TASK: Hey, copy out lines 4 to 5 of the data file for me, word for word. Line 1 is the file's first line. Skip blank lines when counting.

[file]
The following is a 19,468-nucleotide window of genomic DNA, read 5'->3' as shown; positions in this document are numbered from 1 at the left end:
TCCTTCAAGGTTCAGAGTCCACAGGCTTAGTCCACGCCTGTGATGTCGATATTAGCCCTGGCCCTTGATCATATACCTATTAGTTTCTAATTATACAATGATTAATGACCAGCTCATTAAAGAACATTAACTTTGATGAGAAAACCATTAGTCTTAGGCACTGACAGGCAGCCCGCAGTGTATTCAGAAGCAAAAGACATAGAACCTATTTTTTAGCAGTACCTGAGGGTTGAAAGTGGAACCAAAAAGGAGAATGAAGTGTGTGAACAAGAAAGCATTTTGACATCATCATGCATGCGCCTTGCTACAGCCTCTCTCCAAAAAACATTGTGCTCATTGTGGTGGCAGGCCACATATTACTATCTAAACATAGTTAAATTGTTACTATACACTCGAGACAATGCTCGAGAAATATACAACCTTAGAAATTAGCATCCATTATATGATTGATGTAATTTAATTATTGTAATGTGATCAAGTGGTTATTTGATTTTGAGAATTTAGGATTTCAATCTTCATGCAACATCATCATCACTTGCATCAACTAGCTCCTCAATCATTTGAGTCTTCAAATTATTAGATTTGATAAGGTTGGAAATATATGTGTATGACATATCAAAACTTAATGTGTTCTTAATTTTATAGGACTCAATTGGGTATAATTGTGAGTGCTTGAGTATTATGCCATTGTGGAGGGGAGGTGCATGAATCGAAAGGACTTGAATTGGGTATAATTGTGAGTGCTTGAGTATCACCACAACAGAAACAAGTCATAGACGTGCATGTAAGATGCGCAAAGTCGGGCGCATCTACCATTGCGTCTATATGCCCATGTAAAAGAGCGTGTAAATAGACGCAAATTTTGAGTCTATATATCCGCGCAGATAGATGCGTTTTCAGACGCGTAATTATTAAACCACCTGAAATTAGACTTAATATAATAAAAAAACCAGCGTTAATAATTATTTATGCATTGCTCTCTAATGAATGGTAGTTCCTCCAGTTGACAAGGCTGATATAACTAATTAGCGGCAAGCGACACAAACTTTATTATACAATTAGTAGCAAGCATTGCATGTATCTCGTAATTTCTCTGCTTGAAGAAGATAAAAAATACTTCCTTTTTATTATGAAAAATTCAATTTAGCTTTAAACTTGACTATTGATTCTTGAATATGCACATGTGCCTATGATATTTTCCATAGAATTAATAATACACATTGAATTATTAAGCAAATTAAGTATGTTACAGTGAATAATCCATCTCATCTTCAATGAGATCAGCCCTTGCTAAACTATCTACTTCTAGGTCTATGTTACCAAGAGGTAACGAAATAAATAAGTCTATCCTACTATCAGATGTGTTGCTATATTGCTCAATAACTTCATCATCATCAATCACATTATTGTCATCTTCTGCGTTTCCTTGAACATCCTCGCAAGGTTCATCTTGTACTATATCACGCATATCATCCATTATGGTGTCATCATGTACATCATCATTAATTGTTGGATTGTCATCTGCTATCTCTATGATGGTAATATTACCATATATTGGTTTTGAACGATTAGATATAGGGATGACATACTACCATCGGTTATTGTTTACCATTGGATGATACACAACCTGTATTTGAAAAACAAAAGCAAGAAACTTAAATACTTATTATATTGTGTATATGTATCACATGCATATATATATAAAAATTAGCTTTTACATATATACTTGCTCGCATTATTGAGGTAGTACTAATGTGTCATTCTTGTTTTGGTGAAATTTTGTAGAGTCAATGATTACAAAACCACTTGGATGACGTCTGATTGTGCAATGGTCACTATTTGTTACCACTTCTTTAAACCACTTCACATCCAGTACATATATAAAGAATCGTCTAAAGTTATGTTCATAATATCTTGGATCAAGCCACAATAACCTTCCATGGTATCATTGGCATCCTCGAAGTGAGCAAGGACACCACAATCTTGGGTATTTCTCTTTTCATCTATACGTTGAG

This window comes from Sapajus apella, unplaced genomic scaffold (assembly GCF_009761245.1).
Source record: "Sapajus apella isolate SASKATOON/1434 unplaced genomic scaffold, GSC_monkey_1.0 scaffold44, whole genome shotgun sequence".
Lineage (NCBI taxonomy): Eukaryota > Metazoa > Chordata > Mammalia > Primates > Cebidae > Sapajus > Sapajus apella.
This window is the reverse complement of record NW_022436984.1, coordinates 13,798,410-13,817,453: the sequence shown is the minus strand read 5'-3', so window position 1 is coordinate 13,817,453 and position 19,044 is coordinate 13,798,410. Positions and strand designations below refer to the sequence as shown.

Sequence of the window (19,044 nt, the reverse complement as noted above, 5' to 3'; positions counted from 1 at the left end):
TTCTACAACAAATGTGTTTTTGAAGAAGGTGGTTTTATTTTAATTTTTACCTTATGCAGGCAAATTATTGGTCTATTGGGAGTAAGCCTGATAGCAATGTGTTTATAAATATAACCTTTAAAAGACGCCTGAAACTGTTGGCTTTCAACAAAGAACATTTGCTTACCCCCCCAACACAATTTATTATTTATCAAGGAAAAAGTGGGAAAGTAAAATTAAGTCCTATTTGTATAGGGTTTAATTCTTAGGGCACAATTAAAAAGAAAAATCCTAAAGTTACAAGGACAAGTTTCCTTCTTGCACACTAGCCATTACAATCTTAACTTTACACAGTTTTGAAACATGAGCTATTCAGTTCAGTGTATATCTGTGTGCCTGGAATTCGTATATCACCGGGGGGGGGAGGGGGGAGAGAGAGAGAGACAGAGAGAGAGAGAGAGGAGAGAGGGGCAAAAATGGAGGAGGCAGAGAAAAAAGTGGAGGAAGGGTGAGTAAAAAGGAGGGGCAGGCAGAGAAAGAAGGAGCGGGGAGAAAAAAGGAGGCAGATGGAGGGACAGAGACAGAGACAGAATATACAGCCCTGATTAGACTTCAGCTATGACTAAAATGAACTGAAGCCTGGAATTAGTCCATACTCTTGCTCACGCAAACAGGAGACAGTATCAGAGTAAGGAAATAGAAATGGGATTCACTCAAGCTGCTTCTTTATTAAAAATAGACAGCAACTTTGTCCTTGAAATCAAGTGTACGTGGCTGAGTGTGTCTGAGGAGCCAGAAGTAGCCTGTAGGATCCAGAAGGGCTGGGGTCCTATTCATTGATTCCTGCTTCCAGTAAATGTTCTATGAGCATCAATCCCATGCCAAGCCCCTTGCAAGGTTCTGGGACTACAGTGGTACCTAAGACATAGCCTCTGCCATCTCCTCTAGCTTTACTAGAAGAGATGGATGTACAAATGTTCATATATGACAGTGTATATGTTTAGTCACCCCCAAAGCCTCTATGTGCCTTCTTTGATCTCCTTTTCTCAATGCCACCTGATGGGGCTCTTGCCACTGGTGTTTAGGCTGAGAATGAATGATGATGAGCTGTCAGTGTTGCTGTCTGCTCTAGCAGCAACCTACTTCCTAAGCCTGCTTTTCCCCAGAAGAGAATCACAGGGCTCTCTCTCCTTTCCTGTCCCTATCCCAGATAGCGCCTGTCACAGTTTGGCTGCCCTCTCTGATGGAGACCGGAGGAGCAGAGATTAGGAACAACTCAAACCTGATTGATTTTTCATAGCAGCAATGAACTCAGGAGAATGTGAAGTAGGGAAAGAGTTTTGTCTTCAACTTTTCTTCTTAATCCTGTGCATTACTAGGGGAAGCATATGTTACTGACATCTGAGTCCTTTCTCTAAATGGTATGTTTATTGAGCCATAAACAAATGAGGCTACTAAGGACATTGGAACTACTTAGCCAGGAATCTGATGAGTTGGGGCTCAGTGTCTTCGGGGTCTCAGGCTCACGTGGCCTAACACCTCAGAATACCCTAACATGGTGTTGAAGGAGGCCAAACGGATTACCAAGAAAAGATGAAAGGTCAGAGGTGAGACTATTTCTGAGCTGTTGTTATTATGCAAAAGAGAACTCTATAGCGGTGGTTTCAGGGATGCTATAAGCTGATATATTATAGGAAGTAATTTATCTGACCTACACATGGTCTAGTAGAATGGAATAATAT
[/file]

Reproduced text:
Source record: "Sapajus apella isolate SASKATOON/1434 unplaced genomic scaffold, GSC_monkey_1.0 scaffold44, whole genome shotgun sequence".
Lineage (NCBI taxonomy): Eukaryota > Metazoa > Chordata > Mammalia > Primates > Cebidae > Sapajus > Sapajus apella.